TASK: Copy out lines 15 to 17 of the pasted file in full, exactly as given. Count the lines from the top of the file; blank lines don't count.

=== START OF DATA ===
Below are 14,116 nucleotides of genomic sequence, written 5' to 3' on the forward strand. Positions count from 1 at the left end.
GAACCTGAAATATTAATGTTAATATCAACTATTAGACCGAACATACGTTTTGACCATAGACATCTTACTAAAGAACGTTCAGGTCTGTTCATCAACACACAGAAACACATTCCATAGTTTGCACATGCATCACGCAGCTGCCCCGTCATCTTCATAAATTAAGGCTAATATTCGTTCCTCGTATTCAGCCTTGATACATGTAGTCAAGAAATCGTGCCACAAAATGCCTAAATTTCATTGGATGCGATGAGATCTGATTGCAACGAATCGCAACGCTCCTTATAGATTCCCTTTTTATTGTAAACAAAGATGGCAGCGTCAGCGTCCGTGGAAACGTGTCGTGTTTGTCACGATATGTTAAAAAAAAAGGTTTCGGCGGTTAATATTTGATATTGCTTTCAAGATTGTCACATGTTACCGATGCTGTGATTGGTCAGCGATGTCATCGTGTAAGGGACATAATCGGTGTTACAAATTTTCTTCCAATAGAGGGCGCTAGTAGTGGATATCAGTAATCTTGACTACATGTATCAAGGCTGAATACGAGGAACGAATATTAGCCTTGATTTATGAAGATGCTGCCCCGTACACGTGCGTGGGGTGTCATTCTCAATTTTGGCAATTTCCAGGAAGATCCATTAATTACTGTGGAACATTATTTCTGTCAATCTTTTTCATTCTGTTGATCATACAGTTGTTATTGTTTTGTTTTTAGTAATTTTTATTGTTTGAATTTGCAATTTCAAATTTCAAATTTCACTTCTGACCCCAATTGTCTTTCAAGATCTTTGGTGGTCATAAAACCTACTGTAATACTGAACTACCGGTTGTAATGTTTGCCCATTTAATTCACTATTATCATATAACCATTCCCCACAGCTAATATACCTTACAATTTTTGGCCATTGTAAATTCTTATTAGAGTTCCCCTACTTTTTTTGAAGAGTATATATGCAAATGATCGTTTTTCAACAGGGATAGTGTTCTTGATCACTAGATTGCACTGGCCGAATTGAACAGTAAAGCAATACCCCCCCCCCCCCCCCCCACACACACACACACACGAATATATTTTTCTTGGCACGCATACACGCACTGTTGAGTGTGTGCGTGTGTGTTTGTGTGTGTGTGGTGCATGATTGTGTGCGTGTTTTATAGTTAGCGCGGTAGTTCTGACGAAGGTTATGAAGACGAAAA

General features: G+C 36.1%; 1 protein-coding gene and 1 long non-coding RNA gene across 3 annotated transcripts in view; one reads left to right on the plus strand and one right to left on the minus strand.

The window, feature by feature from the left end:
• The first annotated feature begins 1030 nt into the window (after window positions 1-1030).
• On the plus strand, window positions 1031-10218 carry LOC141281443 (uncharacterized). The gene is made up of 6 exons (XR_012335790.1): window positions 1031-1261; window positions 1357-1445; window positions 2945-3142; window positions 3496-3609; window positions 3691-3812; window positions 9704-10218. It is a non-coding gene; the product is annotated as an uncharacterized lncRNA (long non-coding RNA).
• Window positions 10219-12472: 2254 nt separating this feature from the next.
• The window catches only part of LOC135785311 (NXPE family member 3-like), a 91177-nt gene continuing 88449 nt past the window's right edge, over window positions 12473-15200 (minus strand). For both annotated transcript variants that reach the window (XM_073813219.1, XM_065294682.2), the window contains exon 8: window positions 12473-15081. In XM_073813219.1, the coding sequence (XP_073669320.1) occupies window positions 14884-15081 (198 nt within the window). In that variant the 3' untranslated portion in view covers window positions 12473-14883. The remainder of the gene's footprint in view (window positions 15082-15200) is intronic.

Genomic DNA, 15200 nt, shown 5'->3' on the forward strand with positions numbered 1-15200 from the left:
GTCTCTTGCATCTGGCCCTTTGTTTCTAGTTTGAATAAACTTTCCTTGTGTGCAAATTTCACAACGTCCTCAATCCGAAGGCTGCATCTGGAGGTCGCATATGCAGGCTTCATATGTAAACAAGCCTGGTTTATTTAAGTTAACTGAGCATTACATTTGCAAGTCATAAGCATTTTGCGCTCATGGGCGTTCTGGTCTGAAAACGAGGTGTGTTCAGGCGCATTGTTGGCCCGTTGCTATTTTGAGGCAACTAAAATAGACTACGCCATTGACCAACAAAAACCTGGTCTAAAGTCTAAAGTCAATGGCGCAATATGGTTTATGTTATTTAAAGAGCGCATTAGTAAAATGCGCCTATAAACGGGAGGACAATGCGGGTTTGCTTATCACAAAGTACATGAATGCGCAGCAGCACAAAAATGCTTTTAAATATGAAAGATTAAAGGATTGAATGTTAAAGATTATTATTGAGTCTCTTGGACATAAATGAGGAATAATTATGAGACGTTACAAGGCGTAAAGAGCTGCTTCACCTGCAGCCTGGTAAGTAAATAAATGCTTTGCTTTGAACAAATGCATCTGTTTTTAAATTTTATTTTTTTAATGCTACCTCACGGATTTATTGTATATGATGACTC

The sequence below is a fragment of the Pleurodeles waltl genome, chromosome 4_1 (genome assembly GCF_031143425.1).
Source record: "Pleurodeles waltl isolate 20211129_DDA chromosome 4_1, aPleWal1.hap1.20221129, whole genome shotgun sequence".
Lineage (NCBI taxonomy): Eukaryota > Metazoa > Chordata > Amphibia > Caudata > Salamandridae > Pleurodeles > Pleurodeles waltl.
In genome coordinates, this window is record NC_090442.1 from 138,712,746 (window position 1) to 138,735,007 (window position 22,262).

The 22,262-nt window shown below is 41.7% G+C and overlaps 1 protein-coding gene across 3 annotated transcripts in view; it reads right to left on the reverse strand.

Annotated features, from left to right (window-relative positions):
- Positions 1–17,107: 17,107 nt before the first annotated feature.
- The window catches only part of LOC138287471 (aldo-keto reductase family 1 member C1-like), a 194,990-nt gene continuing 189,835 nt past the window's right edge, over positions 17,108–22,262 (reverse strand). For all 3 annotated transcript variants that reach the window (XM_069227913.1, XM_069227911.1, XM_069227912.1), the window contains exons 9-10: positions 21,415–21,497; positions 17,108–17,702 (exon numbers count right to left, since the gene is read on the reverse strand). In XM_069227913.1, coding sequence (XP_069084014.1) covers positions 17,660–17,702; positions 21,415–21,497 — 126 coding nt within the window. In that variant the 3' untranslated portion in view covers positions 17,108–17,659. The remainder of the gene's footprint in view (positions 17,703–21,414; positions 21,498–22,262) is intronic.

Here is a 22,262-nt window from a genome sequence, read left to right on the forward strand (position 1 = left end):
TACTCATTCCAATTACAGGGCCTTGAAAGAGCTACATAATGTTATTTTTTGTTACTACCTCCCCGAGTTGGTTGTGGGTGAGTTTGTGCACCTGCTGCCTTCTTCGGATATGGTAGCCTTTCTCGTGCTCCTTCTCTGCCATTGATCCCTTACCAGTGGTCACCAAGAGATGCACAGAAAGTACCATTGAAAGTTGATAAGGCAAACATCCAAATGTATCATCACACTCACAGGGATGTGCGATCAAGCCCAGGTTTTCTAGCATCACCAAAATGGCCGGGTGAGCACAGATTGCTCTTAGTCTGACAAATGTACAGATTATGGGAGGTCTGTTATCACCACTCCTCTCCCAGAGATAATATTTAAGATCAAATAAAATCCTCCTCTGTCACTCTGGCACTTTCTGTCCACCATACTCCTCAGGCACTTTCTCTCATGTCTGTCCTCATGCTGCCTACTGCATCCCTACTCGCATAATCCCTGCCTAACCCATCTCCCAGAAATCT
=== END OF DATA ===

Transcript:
The 22,262-nt window shown below is 41.7% G+C and overlaps 1 protein-coding gene across 3 annotated transcripts in view; it reads right to left on the reverse strand.

Annotated features, from left to right (window-relative positions):
- Positions 1–17,107: 17,107 nt before the first annotated feature.